Not across the board, but, seriously, according to the New York Times Online (I'd give you the cite, but I don't have it and you have to sign up to get it anyway; the reporter is Adam Liptak and the date is 2-28-04), the Treasury Dept. has declared that all material from embargoed countries must be published verbatim, from, to use the DoT's own words, "camera-ready copies of manuscripts." Can't be edited into Americanized English. Can't take out naughty words your readers might not like. Can't move anything around. Can't translate. Can't do squat but run it or flush it. That's all "trading with the enemy," and, since most embargoed nations are "terrorist" nations, in our book, like Cuba, North Korea and Iran...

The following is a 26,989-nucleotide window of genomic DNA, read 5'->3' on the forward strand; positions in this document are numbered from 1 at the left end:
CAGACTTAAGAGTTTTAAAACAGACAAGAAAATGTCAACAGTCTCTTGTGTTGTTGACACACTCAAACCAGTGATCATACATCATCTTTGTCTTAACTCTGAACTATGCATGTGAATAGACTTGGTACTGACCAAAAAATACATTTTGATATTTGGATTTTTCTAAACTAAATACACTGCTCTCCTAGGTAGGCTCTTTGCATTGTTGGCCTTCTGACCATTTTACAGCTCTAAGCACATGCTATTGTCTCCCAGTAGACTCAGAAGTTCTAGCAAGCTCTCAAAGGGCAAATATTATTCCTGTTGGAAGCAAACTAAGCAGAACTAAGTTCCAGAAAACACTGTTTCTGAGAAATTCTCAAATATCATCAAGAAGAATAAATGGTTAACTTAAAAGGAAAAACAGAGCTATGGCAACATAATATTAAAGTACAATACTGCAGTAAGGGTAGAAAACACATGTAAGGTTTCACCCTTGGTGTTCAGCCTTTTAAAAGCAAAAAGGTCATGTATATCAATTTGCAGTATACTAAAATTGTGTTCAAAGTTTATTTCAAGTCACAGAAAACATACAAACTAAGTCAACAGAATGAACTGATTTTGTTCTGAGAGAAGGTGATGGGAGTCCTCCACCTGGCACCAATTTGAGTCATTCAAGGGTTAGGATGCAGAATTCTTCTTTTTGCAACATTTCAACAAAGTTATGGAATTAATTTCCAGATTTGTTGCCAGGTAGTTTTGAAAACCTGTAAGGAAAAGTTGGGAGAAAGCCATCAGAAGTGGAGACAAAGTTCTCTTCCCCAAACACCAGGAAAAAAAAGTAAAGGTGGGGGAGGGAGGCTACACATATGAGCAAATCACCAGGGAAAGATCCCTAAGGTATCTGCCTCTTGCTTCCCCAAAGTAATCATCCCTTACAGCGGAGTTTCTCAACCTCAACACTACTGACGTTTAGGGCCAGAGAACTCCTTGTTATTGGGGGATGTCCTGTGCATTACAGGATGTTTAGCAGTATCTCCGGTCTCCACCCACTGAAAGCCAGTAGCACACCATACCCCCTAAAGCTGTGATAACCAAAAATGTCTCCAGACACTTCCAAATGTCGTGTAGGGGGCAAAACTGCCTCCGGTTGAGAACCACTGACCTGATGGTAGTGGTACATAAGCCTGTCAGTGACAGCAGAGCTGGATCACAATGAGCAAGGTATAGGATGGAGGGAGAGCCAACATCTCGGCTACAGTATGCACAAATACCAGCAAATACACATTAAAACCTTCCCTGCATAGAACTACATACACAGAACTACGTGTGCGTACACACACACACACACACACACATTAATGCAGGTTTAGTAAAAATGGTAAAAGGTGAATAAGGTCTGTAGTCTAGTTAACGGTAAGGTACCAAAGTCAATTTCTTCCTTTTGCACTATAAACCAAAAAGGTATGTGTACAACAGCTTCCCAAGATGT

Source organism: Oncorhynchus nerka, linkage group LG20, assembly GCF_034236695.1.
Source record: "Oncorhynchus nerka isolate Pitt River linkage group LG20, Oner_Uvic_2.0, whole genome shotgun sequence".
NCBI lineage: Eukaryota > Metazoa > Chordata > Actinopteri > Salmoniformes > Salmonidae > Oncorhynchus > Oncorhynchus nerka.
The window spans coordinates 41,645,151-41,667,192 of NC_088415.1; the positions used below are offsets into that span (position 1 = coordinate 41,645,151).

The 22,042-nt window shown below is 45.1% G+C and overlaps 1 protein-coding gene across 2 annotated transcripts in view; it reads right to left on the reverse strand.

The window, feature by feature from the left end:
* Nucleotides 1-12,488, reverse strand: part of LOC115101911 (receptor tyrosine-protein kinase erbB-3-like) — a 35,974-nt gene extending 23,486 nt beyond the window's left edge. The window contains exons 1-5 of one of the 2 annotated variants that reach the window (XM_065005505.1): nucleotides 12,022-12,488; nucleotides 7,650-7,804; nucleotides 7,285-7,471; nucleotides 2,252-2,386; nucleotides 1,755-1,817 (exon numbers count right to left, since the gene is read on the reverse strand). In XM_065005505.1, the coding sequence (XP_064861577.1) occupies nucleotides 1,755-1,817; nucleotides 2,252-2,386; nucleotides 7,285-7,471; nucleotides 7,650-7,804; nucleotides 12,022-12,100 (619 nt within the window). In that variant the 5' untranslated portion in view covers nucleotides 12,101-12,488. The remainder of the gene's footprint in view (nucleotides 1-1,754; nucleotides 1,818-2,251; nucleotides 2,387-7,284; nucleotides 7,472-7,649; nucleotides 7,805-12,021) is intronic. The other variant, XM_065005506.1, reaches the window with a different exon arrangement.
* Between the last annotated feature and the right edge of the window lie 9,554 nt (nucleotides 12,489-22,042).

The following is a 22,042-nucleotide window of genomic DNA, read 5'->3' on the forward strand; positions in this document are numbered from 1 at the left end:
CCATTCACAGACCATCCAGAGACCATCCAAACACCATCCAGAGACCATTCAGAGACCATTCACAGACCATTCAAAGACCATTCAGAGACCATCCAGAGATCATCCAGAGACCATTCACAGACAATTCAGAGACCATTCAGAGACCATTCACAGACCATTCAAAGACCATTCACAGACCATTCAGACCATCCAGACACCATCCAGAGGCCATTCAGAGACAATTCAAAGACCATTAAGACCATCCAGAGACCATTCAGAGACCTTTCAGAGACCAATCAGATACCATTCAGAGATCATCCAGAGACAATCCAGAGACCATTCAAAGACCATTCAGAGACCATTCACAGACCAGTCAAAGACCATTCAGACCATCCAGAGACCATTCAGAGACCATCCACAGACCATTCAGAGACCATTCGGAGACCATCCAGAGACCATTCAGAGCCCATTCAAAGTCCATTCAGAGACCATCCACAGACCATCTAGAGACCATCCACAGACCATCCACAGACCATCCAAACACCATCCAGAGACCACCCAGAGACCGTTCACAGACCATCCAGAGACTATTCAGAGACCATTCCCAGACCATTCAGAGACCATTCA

I can't wait to see this one go to the Supreme Court. Then again, the Supreme Court's been a big disappointment to the Hand Puppet lately, threatening to weigh in on Guantanamo, and recently cutting the legs out from under forcing states to pay for religious education with a surprising 7-2 vote in an even more surprising decision written by Chief Justice Rehnquist. Not that it was a difficult case to decide; the upshot was that states not funding religious education does not equal religious discrimination, which, you know, should be pretty obvious to anyone who's ever read the Constitution, and the justices apparently saw it that way too. The Hand Puppet, however, has been calling for a series of "faith-based initiatives," and has been pretty specifically saying that denying state funding to religious groups is discrimination, so the ruling pretty much shoots that argument to, well, you know. It might also suggest where the court, an allegedly conservative one, would fall should the gay marriages issue make its way up the legal chain to them. A strong belief is the separation of church and state would arguably suggest churches may belief, preach and enforce among their own membership what they like but they can't direct the government's licensing practices. Or not. I'm sure legal arguments can be made either way, so it'd be up to them to decide. But that may also explain why the Hand Puppet is calling for a constitutional amendment on the issue instead. Courts, as far as I know, can't declare an amendment unconstitutional.